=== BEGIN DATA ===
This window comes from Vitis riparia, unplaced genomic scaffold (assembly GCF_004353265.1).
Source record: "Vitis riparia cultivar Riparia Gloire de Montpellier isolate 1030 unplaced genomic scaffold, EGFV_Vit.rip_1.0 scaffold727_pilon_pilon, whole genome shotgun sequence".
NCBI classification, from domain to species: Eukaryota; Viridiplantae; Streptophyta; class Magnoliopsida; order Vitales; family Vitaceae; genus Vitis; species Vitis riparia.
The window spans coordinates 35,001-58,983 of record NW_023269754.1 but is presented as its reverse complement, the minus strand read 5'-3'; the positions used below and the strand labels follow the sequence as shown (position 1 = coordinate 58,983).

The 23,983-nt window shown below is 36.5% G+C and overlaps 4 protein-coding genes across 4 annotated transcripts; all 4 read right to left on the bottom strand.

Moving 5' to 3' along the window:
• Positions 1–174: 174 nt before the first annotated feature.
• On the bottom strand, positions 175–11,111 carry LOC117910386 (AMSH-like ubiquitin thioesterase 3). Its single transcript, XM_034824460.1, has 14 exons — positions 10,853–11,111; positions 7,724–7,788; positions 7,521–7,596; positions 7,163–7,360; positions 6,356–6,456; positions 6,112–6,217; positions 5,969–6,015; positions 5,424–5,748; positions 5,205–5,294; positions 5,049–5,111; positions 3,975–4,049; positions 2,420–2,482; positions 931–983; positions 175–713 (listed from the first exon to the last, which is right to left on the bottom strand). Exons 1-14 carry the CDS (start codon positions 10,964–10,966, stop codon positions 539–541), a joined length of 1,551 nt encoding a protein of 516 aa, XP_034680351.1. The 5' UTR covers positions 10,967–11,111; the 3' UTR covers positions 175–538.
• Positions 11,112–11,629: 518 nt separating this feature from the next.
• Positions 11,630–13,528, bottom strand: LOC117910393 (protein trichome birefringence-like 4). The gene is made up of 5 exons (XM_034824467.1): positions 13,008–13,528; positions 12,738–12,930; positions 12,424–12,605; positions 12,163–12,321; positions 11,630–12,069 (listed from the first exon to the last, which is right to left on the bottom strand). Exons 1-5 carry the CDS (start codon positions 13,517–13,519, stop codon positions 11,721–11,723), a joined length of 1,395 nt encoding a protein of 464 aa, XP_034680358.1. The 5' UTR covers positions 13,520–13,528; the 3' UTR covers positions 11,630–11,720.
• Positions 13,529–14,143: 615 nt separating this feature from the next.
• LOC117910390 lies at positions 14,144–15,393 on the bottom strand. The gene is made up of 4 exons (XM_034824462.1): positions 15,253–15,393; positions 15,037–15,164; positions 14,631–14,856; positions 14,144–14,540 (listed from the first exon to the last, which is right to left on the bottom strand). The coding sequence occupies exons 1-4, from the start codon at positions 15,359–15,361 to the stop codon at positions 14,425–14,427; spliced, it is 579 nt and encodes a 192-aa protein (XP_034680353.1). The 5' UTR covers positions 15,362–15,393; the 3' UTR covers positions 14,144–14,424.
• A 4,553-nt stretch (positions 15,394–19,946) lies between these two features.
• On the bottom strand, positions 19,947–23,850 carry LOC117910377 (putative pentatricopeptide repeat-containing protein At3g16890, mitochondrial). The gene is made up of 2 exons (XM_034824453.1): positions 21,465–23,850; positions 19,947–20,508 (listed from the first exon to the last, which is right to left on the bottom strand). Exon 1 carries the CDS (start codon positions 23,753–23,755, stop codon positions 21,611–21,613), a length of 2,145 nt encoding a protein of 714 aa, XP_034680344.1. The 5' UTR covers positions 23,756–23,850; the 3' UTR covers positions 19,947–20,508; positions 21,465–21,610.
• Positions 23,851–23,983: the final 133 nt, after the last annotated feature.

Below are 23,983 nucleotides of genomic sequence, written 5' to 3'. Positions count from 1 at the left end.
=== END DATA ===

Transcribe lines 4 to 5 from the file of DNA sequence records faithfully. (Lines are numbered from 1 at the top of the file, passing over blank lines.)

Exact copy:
The window spans coordinates 35,001-58,983 of record NW_023269754.1 but is presented as its reverse complement, the minus strand read 5'-3'; the positions used below and the strand labels follow the sequence as shown (position 1 = coordinate 58,983).

The 23,983-nt window shown below is 36.5% G+C and overlaps 4 protein-coding genes across 4 annotated transcripts; all 4 read right to left on the bottom strand.